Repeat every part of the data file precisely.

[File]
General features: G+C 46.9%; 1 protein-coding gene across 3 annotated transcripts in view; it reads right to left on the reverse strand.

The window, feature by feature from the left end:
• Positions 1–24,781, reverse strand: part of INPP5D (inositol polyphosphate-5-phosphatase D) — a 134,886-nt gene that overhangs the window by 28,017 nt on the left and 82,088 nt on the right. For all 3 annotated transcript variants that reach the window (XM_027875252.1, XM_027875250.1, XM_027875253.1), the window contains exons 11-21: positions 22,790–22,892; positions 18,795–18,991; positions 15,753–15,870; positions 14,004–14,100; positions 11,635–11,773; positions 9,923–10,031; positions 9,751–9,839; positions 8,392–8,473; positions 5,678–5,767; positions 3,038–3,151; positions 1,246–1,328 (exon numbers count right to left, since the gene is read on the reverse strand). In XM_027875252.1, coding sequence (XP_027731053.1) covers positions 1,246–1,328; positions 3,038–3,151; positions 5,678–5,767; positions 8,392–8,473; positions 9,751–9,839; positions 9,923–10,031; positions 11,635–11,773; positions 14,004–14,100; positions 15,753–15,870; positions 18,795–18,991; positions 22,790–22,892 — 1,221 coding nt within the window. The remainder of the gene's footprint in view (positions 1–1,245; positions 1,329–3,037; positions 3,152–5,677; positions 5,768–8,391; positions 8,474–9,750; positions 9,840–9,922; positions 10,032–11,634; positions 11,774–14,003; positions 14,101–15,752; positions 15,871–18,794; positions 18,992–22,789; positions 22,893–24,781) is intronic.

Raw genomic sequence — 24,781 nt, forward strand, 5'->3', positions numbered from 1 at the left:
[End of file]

General features: G+C 46.9%; 1 protein-coding gene across 3 annotated transcripts in view; it reads right to left on the reverse strand.

The window, feature by feature from the left end:
• Positions 1–24,781, reverse strand: part of INPP5D (inositol polyphosphate-5-phosphatase D) — a 134,886-nt gene that overhangs the window by 28,017 nt on the left and 82,088 nt on the right. For all 3 annotated transcript variants that reach the window (XM_027875252.1, XM_027875250.1, XM_027875253.1), the window contains exons 11-21: positions 22,790–22,892; positions 18,795–18,991; positions 15,753–15,870; positions 14,004–14,100; positions 11,635–11,773; positions 9,923–10,031; positions 9,751–9,839; positions 8,392–8,473; positions 5,678–5,767; positions 3,038–3,151; positions 1,246–1,328 (exon numbers count right to left, since the gene is read on the reverse strand). In XM_027875252.1, coding sequence (XP_027731053.1) covers positions 1,246–1,328; positions 3,038–3,151; positions 5,678–5,767; positions 8,392–8,473; positions 9,751–9,839; positions 9,923–10,031; positions 11,635–11,773; positions 14,004–14,100; positions 15,753–15,870; positions 18,795–18,991; positions 22,790–22,892 — 1,221 coding nt within the window. The remainder of the gene's footprint in view (positions 1–1,245; positions 1,329–3,037; positions 3,152–5,677; positions 5,768–8,391; positions 8,474–9,750; positions 9,840–9,922; positions 10,032–11,634; positions 11,774–14,003; positions 14,101–15,752; positions 15,871–18,794; positions 18,992–22,789; positions 22,893–24,781) is intronic.

Raw genomic sequence — 24,781 nt, forward strand, 5'->3', positions numbered from 1 at the left: